As manifest in-game, BioWare is constantly railroading players into an established character which exists without the player’s input. I concede that there is one character choice only BioWare should make – Commander Shepard is an excellent soldier. Mass Effect has never pretended to offer anything other than the chance to role play a military hero. Shepard is not an empty slate like many action protagonists; the Commander has established habits, preferences and mannerisms attendent to his or her long and distinguished career.

But within the limits of this characterisation, there should still be plenty of scope for player choice in forming the hero with whom they may spend hundreds of hours, and Mass Effect just doesn’t deliver that. Although the player seemingly makes decisions dependent on what approach they feel suits “their” Shepard best, the game mechanics expose the illusion of choice which glosses over a linear experience. The “morality” system is stricter than a dominatrix, thanks to the Persuade skill – perhaps “binary personality” is a better description.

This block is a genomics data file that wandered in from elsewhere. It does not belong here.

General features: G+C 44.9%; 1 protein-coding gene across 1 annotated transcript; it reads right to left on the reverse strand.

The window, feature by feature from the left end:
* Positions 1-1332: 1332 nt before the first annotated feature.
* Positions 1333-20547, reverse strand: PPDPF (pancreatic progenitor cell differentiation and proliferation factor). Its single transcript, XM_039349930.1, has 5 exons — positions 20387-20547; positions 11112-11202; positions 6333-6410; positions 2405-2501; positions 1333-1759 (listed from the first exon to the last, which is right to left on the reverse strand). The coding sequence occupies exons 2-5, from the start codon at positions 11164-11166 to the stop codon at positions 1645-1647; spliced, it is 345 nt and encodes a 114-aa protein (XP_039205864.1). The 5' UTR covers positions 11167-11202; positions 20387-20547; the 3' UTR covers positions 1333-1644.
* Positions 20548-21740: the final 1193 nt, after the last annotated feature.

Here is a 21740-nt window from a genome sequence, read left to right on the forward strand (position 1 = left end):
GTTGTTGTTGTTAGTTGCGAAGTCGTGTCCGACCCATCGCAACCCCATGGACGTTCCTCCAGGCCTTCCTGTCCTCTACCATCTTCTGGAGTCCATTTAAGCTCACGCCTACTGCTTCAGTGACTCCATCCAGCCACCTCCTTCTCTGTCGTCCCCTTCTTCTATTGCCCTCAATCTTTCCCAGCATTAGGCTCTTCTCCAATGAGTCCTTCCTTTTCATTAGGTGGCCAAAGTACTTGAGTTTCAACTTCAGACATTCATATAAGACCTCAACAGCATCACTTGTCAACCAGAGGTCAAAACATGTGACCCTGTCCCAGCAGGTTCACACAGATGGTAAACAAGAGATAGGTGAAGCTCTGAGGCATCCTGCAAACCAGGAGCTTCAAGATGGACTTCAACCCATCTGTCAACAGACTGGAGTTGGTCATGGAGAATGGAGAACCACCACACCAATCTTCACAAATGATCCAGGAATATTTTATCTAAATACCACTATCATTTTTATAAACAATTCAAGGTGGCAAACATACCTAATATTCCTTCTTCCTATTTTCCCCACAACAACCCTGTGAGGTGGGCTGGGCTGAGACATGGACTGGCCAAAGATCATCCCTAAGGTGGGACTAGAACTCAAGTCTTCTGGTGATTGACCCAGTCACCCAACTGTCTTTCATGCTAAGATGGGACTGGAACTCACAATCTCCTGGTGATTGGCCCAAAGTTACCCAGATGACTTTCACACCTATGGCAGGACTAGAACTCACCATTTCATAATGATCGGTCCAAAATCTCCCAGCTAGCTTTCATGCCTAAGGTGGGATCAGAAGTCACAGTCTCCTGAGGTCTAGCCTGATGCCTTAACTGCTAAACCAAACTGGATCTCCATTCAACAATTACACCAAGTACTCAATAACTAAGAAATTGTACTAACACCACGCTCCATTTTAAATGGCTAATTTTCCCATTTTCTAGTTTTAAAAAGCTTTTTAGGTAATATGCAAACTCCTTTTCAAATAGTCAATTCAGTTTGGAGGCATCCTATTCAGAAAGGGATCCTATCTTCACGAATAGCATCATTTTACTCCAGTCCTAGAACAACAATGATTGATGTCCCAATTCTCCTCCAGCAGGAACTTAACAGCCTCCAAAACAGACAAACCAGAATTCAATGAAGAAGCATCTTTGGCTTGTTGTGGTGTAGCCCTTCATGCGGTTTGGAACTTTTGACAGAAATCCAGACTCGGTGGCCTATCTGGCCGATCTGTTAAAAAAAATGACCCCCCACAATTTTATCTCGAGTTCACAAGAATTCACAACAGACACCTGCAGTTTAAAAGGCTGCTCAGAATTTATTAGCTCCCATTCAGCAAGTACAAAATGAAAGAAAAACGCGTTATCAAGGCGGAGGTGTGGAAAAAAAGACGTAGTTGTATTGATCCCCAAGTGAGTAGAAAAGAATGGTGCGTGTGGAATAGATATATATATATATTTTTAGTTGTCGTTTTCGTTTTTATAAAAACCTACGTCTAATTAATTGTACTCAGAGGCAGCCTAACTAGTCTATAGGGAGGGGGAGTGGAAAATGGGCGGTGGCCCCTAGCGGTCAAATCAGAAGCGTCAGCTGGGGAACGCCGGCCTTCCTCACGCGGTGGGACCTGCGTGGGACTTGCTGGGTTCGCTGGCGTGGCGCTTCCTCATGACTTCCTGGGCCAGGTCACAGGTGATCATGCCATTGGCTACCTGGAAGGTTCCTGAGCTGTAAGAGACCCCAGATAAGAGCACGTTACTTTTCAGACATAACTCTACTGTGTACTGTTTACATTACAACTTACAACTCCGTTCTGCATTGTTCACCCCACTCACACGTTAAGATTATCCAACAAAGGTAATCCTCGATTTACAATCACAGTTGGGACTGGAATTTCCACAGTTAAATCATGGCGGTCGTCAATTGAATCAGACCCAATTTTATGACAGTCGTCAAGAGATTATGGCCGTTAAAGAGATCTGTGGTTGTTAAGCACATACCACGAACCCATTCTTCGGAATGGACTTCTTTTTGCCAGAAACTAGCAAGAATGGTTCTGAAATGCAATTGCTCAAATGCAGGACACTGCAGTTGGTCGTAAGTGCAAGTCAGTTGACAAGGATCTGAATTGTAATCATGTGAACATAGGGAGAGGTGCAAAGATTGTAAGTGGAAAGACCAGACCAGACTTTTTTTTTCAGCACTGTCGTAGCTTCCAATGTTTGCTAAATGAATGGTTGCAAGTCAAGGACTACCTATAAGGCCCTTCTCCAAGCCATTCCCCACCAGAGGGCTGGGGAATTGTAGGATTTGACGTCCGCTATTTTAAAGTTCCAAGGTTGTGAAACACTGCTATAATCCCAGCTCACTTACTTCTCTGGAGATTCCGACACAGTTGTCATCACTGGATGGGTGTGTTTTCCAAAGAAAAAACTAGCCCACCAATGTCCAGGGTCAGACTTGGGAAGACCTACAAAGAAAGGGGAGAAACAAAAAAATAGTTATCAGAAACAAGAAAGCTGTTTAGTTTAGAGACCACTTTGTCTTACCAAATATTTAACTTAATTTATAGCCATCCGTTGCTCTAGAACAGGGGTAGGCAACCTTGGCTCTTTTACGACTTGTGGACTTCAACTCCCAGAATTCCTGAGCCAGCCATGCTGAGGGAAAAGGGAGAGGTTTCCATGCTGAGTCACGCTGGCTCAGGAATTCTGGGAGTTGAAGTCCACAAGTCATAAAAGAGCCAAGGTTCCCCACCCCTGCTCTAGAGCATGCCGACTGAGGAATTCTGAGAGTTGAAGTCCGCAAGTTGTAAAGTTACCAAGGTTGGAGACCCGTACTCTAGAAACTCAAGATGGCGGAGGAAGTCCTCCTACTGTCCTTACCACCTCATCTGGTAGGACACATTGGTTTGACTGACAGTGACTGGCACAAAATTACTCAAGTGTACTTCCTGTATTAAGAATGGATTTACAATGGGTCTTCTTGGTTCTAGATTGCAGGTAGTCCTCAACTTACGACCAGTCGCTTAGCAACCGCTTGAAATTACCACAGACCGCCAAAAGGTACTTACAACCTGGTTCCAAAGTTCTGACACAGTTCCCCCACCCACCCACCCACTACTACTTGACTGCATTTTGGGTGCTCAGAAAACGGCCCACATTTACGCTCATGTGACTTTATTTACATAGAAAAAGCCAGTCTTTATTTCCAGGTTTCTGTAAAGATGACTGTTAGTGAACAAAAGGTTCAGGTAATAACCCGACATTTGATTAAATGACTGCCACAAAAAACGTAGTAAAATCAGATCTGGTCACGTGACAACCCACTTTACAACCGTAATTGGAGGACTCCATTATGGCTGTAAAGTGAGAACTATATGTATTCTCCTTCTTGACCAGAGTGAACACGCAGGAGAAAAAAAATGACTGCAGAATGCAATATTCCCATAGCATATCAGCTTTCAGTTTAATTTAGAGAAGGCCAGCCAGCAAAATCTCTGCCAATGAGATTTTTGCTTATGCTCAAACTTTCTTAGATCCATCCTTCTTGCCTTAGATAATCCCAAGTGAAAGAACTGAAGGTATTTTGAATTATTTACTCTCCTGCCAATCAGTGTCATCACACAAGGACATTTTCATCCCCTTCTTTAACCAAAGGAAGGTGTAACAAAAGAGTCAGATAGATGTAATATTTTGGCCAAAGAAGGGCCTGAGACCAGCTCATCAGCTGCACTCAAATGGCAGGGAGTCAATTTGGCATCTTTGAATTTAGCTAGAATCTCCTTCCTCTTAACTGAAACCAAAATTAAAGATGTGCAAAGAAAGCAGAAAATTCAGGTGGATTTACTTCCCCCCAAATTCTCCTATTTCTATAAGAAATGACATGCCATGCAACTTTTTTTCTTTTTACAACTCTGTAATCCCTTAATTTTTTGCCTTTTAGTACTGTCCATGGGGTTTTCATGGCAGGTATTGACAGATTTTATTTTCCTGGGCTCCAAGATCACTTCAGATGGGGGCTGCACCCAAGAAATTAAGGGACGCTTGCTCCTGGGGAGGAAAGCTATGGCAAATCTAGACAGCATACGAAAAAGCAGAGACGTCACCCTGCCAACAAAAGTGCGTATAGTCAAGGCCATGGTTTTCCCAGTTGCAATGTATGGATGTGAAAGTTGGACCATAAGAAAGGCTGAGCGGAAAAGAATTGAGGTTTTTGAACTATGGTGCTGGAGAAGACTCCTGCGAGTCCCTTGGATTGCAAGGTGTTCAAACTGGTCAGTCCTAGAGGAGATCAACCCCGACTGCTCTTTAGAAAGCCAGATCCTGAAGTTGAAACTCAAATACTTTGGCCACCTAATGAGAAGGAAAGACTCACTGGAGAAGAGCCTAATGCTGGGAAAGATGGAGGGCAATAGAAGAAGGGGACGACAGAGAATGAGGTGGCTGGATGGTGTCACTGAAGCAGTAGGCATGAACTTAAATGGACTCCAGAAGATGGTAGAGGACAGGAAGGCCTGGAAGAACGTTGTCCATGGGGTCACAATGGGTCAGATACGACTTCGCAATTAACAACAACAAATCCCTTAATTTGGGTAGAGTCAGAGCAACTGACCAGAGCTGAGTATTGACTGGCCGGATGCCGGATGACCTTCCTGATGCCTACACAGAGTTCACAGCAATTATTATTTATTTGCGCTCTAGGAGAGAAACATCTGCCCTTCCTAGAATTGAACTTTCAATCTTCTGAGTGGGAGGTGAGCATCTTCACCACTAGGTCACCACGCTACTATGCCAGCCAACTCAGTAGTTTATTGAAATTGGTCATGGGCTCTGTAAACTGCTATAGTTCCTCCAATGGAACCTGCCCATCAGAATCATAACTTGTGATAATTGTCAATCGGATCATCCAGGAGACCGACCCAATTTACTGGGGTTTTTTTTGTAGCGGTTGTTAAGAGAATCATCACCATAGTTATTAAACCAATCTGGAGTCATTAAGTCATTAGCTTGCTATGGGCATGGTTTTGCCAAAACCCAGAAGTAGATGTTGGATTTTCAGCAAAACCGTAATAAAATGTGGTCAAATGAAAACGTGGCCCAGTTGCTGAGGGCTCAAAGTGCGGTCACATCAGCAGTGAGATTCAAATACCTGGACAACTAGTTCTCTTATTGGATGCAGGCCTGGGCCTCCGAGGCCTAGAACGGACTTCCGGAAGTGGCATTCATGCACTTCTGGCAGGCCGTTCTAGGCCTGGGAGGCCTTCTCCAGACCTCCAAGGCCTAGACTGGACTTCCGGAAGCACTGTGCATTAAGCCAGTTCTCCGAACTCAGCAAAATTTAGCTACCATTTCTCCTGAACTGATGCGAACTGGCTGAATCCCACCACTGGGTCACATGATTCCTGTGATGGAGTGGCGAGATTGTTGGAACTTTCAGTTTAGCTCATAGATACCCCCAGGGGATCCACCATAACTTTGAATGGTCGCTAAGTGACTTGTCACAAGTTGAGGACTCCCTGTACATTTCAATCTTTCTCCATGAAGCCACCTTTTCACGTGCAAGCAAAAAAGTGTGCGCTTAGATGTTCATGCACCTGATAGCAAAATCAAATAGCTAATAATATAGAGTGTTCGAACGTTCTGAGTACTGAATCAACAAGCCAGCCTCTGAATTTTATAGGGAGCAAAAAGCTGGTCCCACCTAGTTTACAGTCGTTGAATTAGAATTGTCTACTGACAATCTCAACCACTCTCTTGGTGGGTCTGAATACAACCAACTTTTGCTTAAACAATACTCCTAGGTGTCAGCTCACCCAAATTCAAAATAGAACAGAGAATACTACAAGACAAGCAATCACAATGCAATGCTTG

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You can choose to play FemShep though.

On those occasions when the player has a chance to use Persuade in the first Mass Effect game, it required significant investments of precious skill points into the Charm and Intimidation trees, and in the sequel, the player has to have enough reputation points racked up to make the option viable. In either case, the player has to have made a firm commitment to one branch or another. There’s no possibility, in a single playthrough, to walk the middle ground, or makes choices on an individual basis; if you want the significant bonuses and story results that come about through Persuade dialogues, you have to pick one side or the other.

That means those Mass Effect players who are most committed, who most want to explore everything the game offers, are locked into PepShep or PerpShep for the entire course of the game, precluding any possibility of personal choice – that is, role play. You’re going to be one or another of two pre-determined Shepards regardless of what you or your imagined character thinks and feels. (It’s similar to Dragon Age II’s companion relationship system; in order to get the best out of your squadmates, you had to abandon all pretence at caring what dialogue options you picked and plump for the one the NPC likes best. That this system works at all is testament to BioWare’s writing and characterisation, but it’s not role playing.)